Editor's Note: Do you need sound, Biblically-based advice on an issue in your marriage or family? Dr. David will address questions from Crosswalk readers in his weekly column. Submit your question to him at: TheRelationshipDoctor@gmail.com.
Gauging from the overwhelming response I’ve gotten from this past series, taken from my book Dealing With The CrazyMakers in Your Life, many of you are wondering about the health of your relationships, and whether you are enmeshed in a destructive relationship and perhaps how you may be contributing to the chaos yourself.
This is a messy and complicated topic. There are no perfect relationships, yet those with CrazyMaking qualities are particularly challenging.
Let’s review what makes a CrazyMaker a chaos creator, asking ourselves to what extent we may have these traits. CrazyMakers:
• Are egotistical, caring primarily about themselves rather than others;
• Twist the truth to fit their point of view;
• Are unable to examine an issue from various perspectives;
• Are critical and accusatory, finding fault rather than seeking solutions;
• Justify, rationalize, deny and make excuses for their problems;
• Hide behind those thinking errors, rarely making positive changes;
• Thrive on chaos.
Healthy individuals don’t like chaos—they are seekers of peace. They want to solve problems, not cast blame and keep the crises going. CrazyMakers, on the other hand, have a high tolerance for chaos and seem able to generate craziness where none existed previously.
Most tragically, innocent people are caught in the CrazyMakers web of deception. In a recent email a woman shares how she finally broke free from an abusive relationship, but because of his power and control, he still has a negative influence on her and their child.
Dearest Doctor Hawkins:
Do these five personality characteristics culminate into creating a 'malignant narcissist'? At the end of your 'borderline' discussion you write that they have no idea what they are doing. The crazymaker in my life is all five and is incredibly calculating - it would appear that he knows exactly what he is doing and finds much delight in it.
What disturbs me most is the affect on my child. He manipulates and controls her mind, at only 8 years of age she does not have the cognitive ability to process or understand what is happening to her. He fills her head and heart with deception and hate, particularly towards myself and God. While I accept that I can not change him and realize I am only now just been 'released' from his powerful control (It has taken me 8 years to comprehend it), knowing that I have to respond rather than react to him, what about my child?
I am no longer in the relationship with him - praise God and know that no matter what I do - Jesus like or otherwise - he 'hunts' me and makes my life a misery. I feel I need to get as far away from him as I can to keep my sanity but I am trapped because of my child. What does one do? Leave the child in his care? ~ Deeply Concerned
While I know it appears to you that the CrazyMaker in your life knows exactly what he is doing—and he does sound incredibly dysfunctional---I don’t believe he strives to be a CrazyMaker. Does that mean he is not manipulative? Of course not. He can be calculating, manipulative, as well as chaotic and still not be aware of how destructive he is. His behavior is “normal” to him—he knows no other way of behaving.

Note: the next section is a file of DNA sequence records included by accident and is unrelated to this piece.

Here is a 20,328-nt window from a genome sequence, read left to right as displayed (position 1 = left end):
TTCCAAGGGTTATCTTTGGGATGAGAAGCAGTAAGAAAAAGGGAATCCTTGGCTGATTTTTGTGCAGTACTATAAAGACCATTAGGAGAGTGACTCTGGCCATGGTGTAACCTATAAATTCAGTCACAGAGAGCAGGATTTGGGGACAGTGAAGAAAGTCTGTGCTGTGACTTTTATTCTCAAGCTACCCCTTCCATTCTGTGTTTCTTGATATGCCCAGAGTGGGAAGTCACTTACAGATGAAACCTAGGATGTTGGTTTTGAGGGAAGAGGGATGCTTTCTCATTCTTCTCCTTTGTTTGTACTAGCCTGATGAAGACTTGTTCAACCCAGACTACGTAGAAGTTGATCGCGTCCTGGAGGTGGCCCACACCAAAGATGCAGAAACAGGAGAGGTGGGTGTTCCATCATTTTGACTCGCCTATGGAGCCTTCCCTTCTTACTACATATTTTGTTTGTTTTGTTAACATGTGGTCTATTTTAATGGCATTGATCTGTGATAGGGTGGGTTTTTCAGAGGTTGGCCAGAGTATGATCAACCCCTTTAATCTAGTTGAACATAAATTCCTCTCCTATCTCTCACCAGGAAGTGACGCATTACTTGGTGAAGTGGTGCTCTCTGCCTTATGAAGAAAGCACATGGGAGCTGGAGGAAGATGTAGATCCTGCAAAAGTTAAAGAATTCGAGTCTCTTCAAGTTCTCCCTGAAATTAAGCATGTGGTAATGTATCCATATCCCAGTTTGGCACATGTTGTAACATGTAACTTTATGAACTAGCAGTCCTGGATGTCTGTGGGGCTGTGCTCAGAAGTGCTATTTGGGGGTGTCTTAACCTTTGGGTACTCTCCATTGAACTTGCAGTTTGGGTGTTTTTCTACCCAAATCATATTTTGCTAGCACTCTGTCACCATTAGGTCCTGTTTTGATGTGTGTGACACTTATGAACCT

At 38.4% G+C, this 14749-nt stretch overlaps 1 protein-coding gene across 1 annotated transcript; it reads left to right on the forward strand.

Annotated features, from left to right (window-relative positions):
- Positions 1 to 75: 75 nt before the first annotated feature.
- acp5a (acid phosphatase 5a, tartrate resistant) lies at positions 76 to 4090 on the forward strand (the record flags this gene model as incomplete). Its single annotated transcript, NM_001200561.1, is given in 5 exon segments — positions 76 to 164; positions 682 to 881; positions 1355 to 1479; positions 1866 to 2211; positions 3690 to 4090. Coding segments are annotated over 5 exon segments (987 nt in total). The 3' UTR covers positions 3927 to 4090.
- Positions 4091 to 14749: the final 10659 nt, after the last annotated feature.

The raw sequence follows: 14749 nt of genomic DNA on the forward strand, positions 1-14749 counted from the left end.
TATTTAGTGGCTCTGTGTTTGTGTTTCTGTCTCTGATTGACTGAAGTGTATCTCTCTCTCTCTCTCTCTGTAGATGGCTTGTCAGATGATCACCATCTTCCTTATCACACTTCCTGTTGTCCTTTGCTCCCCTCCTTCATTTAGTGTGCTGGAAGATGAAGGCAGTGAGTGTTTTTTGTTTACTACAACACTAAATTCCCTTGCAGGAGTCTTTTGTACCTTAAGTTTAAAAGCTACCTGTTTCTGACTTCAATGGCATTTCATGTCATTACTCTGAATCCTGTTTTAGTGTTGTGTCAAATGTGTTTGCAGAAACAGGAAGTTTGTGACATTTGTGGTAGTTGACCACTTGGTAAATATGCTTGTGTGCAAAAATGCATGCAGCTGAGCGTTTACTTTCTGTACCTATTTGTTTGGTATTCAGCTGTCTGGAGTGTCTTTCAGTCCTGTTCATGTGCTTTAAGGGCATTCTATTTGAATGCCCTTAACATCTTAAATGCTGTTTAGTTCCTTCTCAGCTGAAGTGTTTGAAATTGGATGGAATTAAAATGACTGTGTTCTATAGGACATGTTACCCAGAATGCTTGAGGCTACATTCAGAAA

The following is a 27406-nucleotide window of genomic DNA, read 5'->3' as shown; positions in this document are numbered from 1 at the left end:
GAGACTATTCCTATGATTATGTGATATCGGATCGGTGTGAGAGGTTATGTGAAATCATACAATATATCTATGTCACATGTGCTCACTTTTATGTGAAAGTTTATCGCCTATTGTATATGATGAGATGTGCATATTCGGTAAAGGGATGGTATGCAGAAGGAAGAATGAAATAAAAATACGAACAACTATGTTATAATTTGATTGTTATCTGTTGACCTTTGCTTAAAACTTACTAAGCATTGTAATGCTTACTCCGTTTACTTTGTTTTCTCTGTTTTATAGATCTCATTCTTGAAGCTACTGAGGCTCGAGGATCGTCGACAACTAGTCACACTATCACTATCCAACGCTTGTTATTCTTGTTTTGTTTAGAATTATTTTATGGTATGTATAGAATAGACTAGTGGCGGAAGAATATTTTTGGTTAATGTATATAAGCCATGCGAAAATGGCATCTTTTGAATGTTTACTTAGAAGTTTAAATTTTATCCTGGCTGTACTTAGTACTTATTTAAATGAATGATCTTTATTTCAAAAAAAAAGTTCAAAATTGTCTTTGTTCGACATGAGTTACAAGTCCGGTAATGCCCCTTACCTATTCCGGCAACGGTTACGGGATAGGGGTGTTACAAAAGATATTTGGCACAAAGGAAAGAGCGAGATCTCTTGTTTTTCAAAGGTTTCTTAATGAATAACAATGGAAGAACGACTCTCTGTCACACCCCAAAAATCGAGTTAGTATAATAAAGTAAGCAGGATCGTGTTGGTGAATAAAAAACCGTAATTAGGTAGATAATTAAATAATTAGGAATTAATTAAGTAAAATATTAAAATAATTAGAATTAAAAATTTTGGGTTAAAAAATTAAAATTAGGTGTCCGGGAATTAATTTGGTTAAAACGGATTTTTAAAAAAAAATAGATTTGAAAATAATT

Is he a “malignant narcissist?” While I’ve never used that term before, his behavior sounds “malignant” and he certainly sounds narcissistic. He seems to care only about one person—himself. You do well to guard yourself and your daughter from his chaotic behavior.
This man, and every CrazyMaker, must be held accountable and responsible for their behavior. We cannot wink and allow them to continue their destructive habits. We must, as you did, learn to respond instead of react, plan ahead instead of being caught off guard, set healthy boundaries rather than allow them to bulldoze their way into our lives.
You have pried yourself free from his grasp, but ask about your innocent daughter. What can you do to protect her? First, and most important, because you’re familiar with his patterns of behavior, you can predict how he will behave. Seek ways to limit the impact his behavior has on her. If you believe he is harmful to her, which sounds quite possible, you may want to consult a professional therapist or attorney about the possibility of protecting her legally. If it can be shown that his behavior is harmful to her, legal steps can be taken to protect her.
We must all remember that CrazyMakers are able to do their CrazyMaking because we allow them that power. Let’s take the power away from them; let’s set healthier boundaries and limit their impact on our lives. Let’s protect ourselves and our innocent children. Let’s choose not to respond in like manner, always choosing to do good even in the face of troubling people.
David Hawkins, Ph.D., is the founder of the Marriage Recovery Center. He has worked with couples and families to improve the quality of their lives by resolving personal issues for the last 30 years. He is the author of over 18 books, including Love Lost: Living Beyond a Broken Marriage, Saying It So He'll Listen, and When Pleasing Others Is Hurting You. His newest books are titled The Relationship Doctor's Prescription for Healing a Hurting Relationship and The Relationship Doctor's Prescription for Living Beyond Guilt. Dr. Hawkins grew up in the beautiful Pacific Northwest and lives with his wife on the South Puget Sound where he enjoys sailing, biking, and skiing. He has active practices in two Washington cities.
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